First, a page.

To end this post on a sweet (but not too sweet) note, try this recipe for raw chocolate nut brownies. It’s quick, simple, and best of all it’s made with whole, unprocessed ingredients. 

no-baking-required chocolate nut brownies

1/2 cup raw almond nuts ****

1/2 cup raw walnuts ****

1/2 cup raw hazelnuts ****

****soaking nuts in sea/Himalyan salt makes them more digestible

1 cup medjool dates, pitted

1/2 cup almond butter

5 tbsp organic unsweetened cocoa powder

4 tbsp shredded coconut, raw and unsweetened

directions: Put all nuts in the food processor until finely ground. Add dates, almond butter, and cocoa powder until completely mixed. Press mixture into an 8 x 8-inch square pan. To make more pie-like, use a round pan. Sprinkle with coconut. Cut into squares, and it’s ready to eat! It also tastes delicious chilled.  



14 Responses to “what’s in a label?”

  1. nicole squartino

    Thanks for the information Shoshanna. I just know you were thinking of my putting that Splenda in my tea while we were eating out :)

  2. gatto matto

    thanks so much for starting up this blog and informing us. you’ve opened up my eyes to something new with this post. i never knew this and i’ve spent a little time researching, can’t believe i didn’t know before. i’m finishing up a bag of “organic, all natural” pita chips that some friends bought, and today i looked at the ingredients..

    sure enough, autolyzed yeast extract and maltodextrin. holy *$%#! this is USDA certified organic? maybe that’s why the USDA got so uppity about requiring an official government sanctioned “organic” label… so big conglomerates can get away with putting garbage into our foods again and fool consumers.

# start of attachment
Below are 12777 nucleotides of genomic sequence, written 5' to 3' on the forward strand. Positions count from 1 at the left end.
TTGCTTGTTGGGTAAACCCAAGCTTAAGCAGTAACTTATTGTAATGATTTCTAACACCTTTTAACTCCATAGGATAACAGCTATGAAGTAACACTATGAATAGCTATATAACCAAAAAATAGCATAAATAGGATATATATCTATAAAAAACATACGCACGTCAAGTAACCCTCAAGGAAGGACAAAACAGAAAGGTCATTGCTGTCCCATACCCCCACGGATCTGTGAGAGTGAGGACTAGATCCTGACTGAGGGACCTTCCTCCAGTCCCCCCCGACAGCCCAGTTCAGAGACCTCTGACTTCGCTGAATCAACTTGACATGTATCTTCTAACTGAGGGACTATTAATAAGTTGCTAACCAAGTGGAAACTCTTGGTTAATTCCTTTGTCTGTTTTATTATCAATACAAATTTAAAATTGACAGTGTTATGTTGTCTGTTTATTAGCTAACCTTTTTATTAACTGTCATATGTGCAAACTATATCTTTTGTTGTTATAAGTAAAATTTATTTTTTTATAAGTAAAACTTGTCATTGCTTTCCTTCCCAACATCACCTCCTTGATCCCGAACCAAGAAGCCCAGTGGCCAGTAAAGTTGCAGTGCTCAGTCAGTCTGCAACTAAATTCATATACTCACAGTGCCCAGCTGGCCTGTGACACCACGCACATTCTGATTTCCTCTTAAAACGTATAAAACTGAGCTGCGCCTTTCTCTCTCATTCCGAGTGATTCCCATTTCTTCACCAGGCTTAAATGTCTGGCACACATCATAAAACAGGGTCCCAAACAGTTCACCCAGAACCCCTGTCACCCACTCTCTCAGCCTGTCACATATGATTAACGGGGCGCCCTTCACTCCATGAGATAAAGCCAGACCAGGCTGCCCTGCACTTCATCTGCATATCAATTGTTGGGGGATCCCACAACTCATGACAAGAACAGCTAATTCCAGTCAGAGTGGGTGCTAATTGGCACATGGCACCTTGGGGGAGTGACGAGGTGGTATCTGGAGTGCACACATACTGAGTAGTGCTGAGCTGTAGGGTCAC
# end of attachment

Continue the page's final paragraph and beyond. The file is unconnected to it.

now we have to be even more educated and careful, the organic label no longer means what it used to.

  3. health nut

    Shoshanna, you’re an excellent writer, communicator, and teacher. Today was the last “it’s ok it’s sugar” packet I’ll put in my iced-t! Looking forward to more!

  4. Lucia

    What an amazing post Sho!! I love reading this stuff! It’s a wealth of knowledge that everyone should be aware of. Awesome job!!!

  5. sho

    Thanks! Yes, even organic does not mean MSG-free. It’s truly dirty. This is why most boxed foods are problematic. Keep reading those labels, and telling everyone that you can. Eventually, the public will realize that they are being duped by large corporations who put $$ before health. Also, yay for putting down those little yellow packets, that is another scam! Most artificial sweeteners have a shady history of how they got approved, and should never be ingested! Stevia is the safest and most natural alternative to sugar. It’s an herb, and not manufactured in a lab.

  6. alicia

    Hi Sho! Great article, i have a question about whey.
    I want to take whey protein, but I’m not sure what kind is best. I see different names like, whey concentrate, whey isolate, hydrolyzed whey. You mentioned whey isolate is not good~which I figured, since you told me soy isolate is not good either. But what about the other 2, whey concentrate and hydrolyzed whey.
    Is there any names/brands you would recommend? Or is there a better source of protein you recommend?
    Thanks so much, Alicia

  7. sho

    Most whey on the market is isolated or hydrolyzed. The protein is put under a lot of pressure and heat to separate it. This changes the structure of the protein into something less desirable. Hydrolyzed (any protein) is a hidden source of MSG as well. That’s why I usually recommend hemp or rice protein. You can try Nutribiotic brown rice protein powder or Nutiva hemp powder. There are other good products out there as well.

  8. Jason

    Very informative. I really enjoyed meeting you today and know that I have a ton to learn about food. I can teach as well, but a very different topic! One Love….